A coordinated effort

Editor's note: Lawrence Cesnik is U.S. lead, global customer insights, at LifeScan Inc., Milpitas, Calif.

LifeScan is the Johnson & Johnson company that makes OneTouch, the leading U.S. brand of blood glucose monitors and test strips. In 2011, LifeScan was faced with some real marketing challenges. On one hand, we needed to reinvigorate messaging for our legacy blood glucose meter line (OneTouch Ultra). On the other, we were preparing to launch a new meter (OneTouch VerioIQ) and needed a compelling way to talk about it to diabetes patients and health care professionals. These challenges were intensified by upcoming competitive meter launches.

Several different marketing groups within LifeScan’s U.S. marketing organization were considering revamping their messaging in order to support the new product launch and legacy refresh. Each marketing group had specific objectives for message development, such as:

Launch product team (OneTouch VerioIQ): Which claims best support the new product’s core benefit of identifying blood glucose patterns for patients?

Legacy product team (OneTouch Ultra line): How can we refresh the messages that have been used for several years to support the accuracy and ease of use of our legacy product line?

Payer marketing team: What is the best way to talk about our superior insurance coverage?

Professional marketing team: How can we most effectively influence all decision makers and influencers in the doctor’s office to prescribe and recommend OneTouch?

Higher market share

The situation was ripe for a solution. Each of the marketing groups had started talking about the need for stronger messaging at about the same time. Each group’s messaging need was legitimate and actionable: stronger messaging, combined with superior share of voice, could lead to more prescribing and usage of OneTouch meters and test strips. Getting the messaging right could set us on a path toward even better customer perceptions and higher market share.

The strategic messaging study that I developed to meet this challenge was a success due to its ability to connect the dots within our organization. The first step was getting all of the marketers together in a room to show them the benefits that a strategic messaging study would bring to all. They agreed with me that a study that looked across the business would be more effective  – and more efficient – at finding the strongest messages for the OneTouch brand than multiple studies for each marketing group. As a bonus, this holistic approach would enable better awareness, communication and collaboration between marketing teams even outside of this initiative, since marketers would need to come together several times during this process.

Another success factor was identifying a passionate marketing partner with whom I teamed to drive the success of the study. She had already taken on legacy brand revival as one of her key roles and so was a natural fit to be the marketing champion of this messaging-optimization process. In addition, my marketing partner was very bright and savvy about the power of insights, was strategically focused and had strong relationships with other marketers and outside agencies. Having her partnership and support on this strategic messaging initiative would also serve as a springboard for other insight initiatives to come.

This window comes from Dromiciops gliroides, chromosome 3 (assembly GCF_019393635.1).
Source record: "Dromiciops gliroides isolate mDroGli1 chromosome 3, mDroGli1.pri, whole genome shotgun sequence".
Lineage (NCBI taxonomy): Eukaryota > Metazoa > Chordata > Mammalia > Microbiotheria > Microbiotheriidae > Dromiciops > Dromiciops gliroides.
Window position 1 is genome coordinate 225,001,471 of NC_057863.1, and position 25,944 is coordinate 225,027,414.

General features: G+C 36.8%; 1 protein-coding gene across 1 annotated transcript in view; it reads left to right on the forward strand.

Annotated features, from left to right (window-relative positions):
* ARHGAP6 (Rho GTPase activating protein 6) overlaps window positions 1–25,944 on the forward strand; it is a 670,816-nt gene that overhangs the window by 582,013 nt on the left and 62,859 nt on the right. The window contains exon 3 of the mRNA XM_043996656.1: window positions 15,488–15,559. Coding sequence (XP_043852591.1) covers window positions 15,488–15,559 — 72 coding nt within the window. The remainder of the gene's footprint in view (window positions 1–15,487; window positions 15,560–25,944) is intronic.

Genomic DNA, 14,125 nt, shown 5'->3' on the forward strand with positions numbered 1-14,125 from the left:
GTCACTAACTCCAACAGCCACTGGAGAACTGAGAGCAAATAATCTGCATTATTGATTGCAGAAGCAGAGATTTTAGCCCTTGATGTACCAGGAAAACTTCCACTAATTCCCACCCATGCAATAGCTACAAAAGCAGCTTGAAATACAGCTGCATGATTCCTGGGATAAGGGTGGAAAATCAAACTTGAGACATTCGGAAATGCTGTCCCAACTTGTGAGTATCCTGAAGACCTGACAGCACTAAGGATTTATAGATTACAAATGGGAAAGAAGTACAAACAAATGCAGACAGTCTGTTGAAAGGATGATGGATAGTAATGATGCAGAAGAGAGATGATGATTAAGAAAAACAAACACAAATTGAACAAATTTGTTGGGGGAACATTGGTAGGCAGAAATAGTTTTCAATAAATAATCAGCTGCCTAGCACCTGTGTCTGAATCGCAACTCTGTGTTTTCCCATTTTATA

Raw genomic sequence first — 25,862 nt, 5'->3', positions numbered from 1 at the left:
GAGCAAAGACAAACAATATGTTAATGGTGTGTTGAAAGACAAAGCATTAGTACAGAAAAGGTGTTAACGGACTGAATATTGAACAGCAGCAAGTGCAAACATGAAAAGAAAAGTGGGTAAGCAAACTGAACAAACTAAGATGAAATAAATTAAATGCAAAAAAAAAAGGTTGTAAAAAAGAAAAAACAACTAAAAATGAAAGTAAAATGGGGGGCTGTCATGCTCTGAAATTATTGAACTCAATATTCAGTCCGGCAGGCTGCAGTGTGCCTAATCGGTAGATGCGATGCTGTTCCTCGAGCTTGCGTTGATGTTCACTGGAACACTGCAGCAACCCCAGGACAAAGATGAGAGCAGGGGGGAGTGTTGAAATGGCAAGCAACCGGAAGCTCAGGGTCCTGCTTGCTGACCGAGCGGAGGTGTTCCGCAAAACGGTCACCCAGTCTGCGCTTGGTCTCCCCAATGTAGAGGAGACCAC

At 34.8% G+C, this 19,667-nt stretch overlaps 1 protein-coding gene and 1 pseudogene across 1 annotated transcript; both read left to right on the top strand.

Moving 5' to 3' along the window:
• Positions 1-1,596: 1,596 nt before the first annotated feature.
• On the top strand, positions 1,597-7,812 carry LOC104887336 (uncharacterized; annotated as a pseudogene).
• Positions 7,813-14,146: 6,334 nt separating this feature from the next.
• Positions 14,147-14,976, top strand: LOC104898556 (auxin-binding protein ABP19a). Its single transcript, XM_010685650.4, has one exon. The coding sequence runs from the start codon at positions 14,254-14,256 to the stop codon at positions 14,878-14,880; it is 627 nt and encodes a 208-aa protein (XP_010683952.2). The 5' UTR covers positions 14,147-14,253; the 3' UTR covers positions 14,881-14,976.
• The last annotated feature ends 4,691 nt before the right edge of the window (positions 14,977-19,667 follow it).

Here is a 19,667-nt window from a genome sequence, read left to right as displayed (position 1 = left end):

Ample helpings of resources

To become actionable, the strategic messaging study would need to be “fed” very well and the feeding would include ample helpings of resources and relationships both inside and outside of LifeScan. As we did not want to miss any opportunity to strengthen our messaging, no stone could be left unturned. My marketing partner and I began by conducting a brainstorming session with key marketers (another would follow a couple of weeks later). That ideation yielded much fruit because we went into it with focused objectives, engaged participants, a competitive spirit (even a prize or two), a good knowledge of our current messages and a frank discussion about our messaging gaps.

The output of the ideation session was a much stronger, expanded list of potential messages to test in the research. As we identified the messaging gaps, it became clear that a good way to plug some of them and drive differentiation would be to expand our team (Figure 1) beyond marketing to other parts of the organization – including health economics, clinical affairs and sales – and even beyond our organization to the creative agency.

A wide range of sources (Figure 2) was consulted for the messages, including the creative brains of our marketers, previous market research studies, clinical studies, competitor Web sites and brochures and even publications like Consumer Reports. We also tasked our creative agency with strengthening the message language with their copywriting skills. Some of the messages on the table were known (through previous work) to resonate with customers and could be substantiated; others could be substantiated but it was unknown whether they would resonate; and for others we were not sure, but they appeared to differentiate us in an increasingly commoditized category.

We then refined our growing message list using three filtering principles: (1) align most of the messages with the positioning and strategy of both our legacy and soon-to-launch products; (2) include known strong messages (and exclude weak ones) from previous research; and (3) include a range of message buckets such as value, emotional benefits, functional benefits, ease of use, endorsement/legacy and service/support.

Multiple rounds of feedback from our cross-functional team strengthened the messaging study. I always asked the team to provide their feedback from the latest message list version by a specific date. Checking in at different times sometimes uncovered the unexpected bonus, such as the ability to include new competitor messages, a newly-published Consumer Reports claim and some powerful messages written by a very talented marketer who just happened to join the team late.

Really be the strongest